409 F2d 194 Baker v. Sherwood Construction Co
409 F.2d 194
Donald BAKER et al., Appellants,
SHERWOOD CONSTRUCTION CO., Inc., Appellee.
United States Court of Appeals Tenth Circuit.
April 17, 1969.
Rehearing Denied May 29, 1969.
David E. Deatherage, Tulsa, Okl., for appellants.
Dan A. Rogers, Tulsa, Okl. (Bonds, Matthews & Mason, Muskogee, Okl., on the brief), for appellee.
Before MURRAH, PICKETT and HOLLOWAY, Circuit Judges.
This appeal presents only the question of whether an alleged denial of a party's request to poll a jury after a verdict requires a reversal of the judgment entered thereon. We assume that any party to an action has a right to have a jury polled upon a timely request.1 The record shows that in this case the jury returned to the courtroom after its deliberation and advised the court that it had reached a verdict. The court examined the verdict and announced that it was in order and directed the clerk to read it. After the verdict had been read, the court inquired of the jury collectively in the traditional manner, "* * * (I)s this your verdict so say each of you?" There was no negative response by any juror, nor was there at that time a request by any of the parties that the jury be polled. Apparently the members of that jury panel were to be excused from further jury service, and the court took occasion to thank them for their services, at the conclusion of which the court stated, "Alright, you may go." Baker's attorney then addressed the court, stating, "* * (I)f we are entitled to it, we would like to poll the jury." The court's response was that the jury had been discharged. The court then asked if there was anything further to be brought to its attention. There being no response, the court was recessed.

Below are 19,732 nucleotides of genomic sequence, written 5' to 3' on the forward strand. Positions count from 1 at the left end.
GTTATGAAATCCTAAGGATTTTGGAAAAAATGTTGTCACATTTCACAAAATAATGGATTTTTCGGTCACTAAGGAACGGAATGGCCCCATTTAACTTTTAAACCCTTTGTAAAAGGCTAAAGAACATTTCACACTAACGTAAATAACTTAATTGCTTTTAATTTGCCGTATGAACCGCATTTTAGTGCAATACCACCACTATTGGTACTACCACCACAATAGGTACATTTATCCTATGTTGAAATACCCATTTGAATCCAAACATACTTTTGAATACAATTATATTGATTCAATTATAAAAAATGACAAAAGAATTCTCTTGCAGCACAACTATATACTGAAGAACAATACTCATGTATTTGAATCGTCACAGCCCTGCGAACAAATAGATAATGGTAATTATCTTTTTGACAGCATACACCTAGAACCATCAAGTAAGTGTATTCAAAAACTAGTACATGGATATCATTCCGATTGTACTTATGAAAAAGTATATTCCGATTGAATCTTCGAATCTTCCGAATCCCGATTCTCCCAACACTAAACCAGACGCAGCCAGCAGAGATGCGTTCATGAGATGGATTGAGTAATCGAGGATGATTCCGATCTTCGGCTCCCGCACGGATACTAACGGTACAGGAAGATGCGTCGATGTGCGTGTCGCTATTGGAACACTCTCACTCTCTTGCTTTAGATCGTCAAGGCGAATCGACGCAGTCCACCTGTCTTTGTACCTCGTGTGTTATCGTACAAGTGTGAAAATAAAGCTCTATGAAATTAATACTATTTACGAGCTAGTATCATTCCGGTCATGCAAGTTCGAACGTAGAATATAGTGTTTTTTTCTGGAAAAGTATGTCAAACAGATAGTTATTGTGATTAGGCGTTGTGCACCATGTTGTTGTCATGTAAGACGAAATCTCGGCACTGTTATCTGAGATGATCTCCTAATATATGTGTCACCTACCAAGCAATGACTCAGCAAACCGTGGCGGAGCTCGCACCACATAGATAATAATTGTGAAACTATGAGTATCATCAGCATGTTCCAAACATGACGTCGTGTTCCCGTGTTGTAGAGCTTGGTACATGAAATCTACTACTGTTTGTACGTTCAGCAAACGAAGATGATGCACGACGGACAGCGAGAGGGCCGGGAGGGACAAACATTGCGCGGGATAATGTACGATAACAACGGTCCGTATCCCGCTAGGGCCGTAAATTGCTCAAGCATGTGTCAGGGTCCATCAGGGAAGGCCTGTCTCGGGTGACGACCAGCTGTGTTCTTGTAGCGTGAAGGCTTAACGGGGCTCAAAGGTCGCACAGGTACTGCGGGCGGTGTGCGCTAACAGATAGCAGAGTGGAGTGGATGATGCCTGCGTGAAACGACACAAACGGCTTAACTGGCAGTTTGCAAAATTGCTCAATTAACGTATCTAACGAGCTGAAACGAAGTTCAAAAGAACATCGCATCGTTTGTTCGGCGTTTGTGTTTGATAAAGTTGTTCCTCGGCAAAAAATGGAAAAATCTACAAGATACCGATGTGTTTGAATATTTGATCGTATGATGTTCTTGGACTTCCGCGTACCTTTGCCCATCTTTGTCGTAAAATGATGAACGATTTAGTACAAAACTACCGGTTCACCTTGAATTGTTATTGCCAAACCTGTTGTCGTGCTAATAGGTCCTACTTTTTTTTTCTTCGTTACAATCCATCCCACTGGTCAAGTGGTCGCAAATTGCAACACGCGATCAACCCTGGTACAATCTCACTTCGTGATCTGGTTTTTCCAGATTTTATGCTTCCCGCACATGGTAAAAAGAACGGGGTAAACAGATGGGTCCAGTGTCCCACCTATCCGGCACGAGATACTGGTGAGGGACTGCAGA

It appears from the record that counsel acquiesced in the court's response to his request. In any event, no objection was made, and the court was not advised of any reason why there should be any further proceeding relative to polling the jury. The record fails to disclose whether at the time the request was made the jury had dispersed or whether in fact all members were present and subject to being polled. This being the state of the record, there was no proper objection taken to the court's action as required by Rule 46, Federal Rules of Civil Procedure. Occidental Petroleum Corporation v. Walker, 10 Cir., 289 F.2d 1. In Schramm v. Oakes, 10 Cir., 352 F.2d 143, 148, this court said: "Rule 46 contemplates that a dissatisfied party make known to the trial court the action desired or his objection. The purpose for this rule is obviously to allow the trial court to reconsider his rulings so that the trial court may correct its own possible errors. * * *"
Moore's Federal Practice, Vol. 5, ¶ 49.07; Barron & Holtzoff, Federal Practice and Procedure, Vol. 2B, § 1060; Humphries v. District of Columbia, 174 U.S. 190, 19 S.Ct. 637, 43 L.Ed. 944; Harrison v. Paramount Pictures Inc., E.D.Pa., 115 F.Supp. 312; Finn v. Carnegie-Illinois Steel Corp., W.D.Pa., 68 F.Supp. 423